Manchester Orchestra are in search of honest, emotional indie rock

Life in a Northern town

Manchester Orchestra are in search of honest, emotional indie rock
Photo by Mike Dempsey
MANCHESTER ORCHESTRA, with Tigers Jaw, Foxing, 6 p.m. Tuesday, Sept. 5, House of Blues, Disney Springs, 407-934-2583,, $22

Although they emerged from the same rootsy, raw Southern rock scene as Band of Horses, Black Lips and Dead Confederate in the mid-2000s, Atlanta's Manchester Orchestra has evolved faster and with far less concern for their roots than those other bands.

Lead singer Andy Hull originally formed the band during his junior year of high school, trafficking in downcast, eccentric folk-rock à la Bright Eyes and Neutral Milk Hotel. But across the course of five full-length albums, Manchester Orchestra has ping-ponged between Weezer-esque emo rock, soaring arena-Americana and radio-friendly art-rock that recalls both the heyday of Smashing Pumpkins and Pearl Jam and even 3 Doors Down and Collective Soul.

Although Hull and co-songwriter Robert McDowell promised a more stripped-down version of Manchester Orchestra before releasing this year's A Black Mile to the Surface, the album soars and glides on the strength of its towering production. Maybe that was a lesson learned from the propulsive pummeling of 2014's Cope, an album so loud that the band reconfigured it as Hope, a song-for-song acoustic re-recording, just months later.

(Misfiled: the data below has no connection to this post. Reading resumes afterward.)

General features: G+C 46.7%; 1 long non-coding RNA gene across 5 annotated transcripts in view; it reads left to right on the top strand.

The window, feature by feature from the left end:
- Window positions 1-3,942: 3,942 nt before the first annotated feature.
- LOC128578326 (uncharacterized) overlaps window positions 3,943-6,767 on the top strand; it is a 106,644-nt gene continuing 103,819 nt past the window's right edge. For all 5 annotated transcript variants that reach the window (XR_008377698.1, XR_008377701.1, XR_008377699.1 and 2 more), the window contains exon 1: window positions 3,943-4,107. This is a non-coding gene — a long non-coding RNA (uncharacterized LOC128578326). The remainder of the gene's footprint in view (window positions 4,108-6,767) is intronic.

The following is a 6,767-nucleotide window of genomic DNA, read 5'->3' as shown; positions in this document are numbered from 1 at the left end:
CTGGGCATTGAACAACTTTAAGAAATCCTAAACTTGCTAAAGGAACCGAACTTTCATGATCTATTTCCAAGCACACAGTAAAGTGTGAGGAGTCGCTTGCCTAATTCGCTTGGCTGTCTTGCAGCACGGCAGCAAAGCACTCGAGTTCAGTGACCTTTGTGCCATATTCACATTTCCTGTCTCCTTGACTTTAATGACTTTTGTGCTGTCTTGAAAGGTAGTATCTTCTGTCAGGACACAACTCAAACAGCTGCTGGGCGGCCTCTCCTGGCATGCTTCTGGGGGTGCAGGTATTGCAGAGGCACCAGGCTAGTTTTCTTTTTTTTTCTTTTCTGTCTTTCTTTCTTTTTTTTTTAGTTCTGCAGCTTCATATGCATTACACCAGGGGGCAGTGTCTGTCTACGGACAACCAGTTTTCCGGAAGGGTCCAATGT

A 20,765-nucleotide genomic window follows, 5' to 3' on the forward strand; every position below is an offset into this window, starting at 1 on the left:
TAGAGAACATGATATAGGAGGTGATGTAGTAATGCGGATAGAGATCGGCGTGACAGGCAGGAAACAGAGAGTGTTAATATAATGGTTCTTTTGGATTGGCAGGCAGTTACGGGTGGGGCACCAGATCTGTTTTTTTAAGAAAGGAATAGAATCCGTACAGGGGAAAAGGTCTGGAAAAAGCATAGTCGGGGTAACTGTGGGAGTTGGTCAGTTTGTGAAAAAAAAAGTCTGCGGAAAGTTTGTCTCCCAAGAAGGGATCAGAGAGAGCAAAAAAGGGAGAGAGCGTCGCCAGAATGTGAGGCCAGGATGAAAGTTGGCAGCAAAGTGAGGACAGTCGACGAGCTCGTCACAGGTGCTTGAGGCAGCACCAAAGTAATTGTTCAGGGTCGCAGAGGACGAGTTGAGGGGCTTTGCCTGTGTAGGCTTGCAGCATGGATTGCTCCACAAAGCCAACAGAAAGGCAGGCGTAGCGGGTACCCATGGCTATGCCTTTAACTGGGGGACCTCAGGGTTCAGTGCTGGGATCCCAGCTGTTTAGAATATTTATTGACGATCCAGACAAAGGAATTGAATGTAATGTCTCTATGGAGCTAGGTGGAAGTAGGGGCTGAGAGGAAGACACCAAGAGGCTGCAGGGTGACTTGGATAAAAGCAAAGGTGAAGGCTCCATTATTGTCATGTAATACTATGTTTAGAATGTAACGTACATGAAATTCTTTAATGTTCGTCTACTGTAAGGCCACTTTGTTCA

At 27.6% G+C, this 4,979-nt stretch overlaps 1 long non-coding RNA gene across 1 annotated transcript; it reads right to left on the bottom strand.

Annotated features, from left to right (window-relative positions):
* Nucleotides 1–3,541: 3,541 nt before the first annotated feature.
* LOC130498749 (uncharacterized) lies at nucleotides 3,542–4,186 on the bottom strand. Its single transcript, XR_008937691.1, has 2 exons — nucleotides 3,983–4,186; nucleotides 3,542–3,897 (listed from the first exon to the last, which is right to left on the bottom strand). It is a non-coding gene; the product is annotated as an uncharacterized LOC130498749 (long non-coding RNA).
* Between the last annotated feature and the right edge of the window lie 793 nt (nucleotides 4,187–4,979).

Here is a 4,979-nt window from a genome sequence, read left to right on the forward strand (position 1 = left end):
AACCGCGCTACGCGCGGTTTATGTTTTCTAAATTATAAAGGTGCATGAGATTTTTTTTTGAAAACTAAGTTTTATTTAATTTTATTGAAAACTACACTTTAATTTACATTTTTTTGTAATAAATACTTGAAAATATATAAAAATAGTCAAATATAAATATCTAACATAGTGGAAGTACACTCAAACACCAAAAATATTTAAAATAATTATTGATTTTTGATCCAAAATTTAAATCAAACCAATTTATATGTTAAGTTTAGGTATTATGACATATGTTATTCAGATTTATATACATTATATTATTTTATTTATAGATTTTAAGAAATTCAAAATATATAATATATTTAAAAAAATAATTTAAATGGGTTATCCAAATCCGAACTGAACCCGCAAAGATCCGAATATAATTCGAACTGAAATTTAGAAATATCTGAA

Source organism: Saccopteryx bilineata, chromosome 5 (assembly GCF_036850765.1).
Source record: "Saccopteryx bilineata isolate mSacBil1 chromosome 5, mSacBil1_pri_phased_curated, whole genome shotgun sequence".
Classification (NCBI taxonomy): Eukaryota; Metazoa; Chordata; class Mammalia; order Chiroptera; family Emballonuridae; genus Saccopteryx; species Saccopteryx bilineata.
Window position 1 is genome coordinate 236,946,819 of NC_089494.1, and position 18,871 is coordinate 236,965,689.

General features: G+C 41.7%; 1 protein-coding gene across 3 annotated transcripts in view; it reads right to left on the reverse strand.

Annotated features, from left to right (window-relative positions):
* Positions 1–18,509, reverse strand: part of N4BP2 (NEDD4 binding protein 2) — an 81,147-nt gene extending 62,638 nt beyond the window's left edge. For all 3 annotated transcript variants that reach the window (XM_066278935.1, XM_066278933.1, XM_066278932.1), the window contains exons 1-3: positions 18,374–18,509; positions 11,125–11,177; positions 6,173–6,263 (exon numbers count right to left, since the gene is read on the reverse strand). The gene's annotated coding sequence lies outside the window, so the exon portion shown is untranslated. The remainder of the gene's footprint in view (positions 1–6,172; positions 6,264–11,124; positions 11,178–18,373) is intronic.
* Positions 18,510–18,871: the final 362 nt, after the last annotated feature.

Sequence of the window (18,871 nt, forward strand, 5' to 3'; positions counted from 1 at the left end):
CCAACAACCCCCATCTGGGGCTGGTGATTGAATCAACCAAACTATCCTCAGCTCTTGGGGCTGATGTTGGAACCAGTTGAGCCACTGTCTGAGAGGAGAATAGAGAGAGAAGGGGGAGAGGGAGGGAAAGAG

Hull and McDowell both attribute such a balanced sensibility to their soundtrack work on the strange Daniel Radcliffe movie Swiss Army Man, in which the actor forever known as Harry Potter famously farts his way back from the dead. Swiss Army Man's 24 tracks were written and recorded entirely a cappella, a process that allowed Manchester Orchestra to introduce long swaths of pensive quiet on A Black Mile to the Surface. The album's second-longest song, "The Alien," feels like it's going to explode into kaleidoscopic dissonance at any moment of its five-minute run time – but it doesn't, Hull holding his famous howl back while finger-picked guitars and gentle strings swell and subside. Meanwhile, variations on the line "There's nothing I've got when I die that I keep" drift throughout A Black Mile's 11 songs.

"Swiss Army Man flipped the reset switch for us," McDowell told DIY Mag last month. "All of a sudden, it allowed us to look at music as a blank canvas." In the same interview, Hull added, "We realized you could make an emotional, powerful song that's 25 seconds long. With [A Black Mile], we thought: Let's make every little second interesting." Producer Catherine Marks helped to facilitate that, even recording Hull's devastating falsetto for "The Parts" – a song about Hull's wife giving birth to their daughter Mayzie – in a bathtub since his hangover hindered any further movement.

The best part of Manchester Orchestra is that, in the live setting, such moments of raw intensity meld seamlessly with the band's louder, heavier history. Hull and McDowell are famous for leaving it all on the stage – check the evidence for yourself on their 2010 Record Store Day exclusive Live At Park Ave. album, recorded at the local record store – crashing and crescendoing through highlights from all five Manchester Orchestra albums.

"I feel so fortunate that [all] the albums have been written from a very honest place," Hull says.

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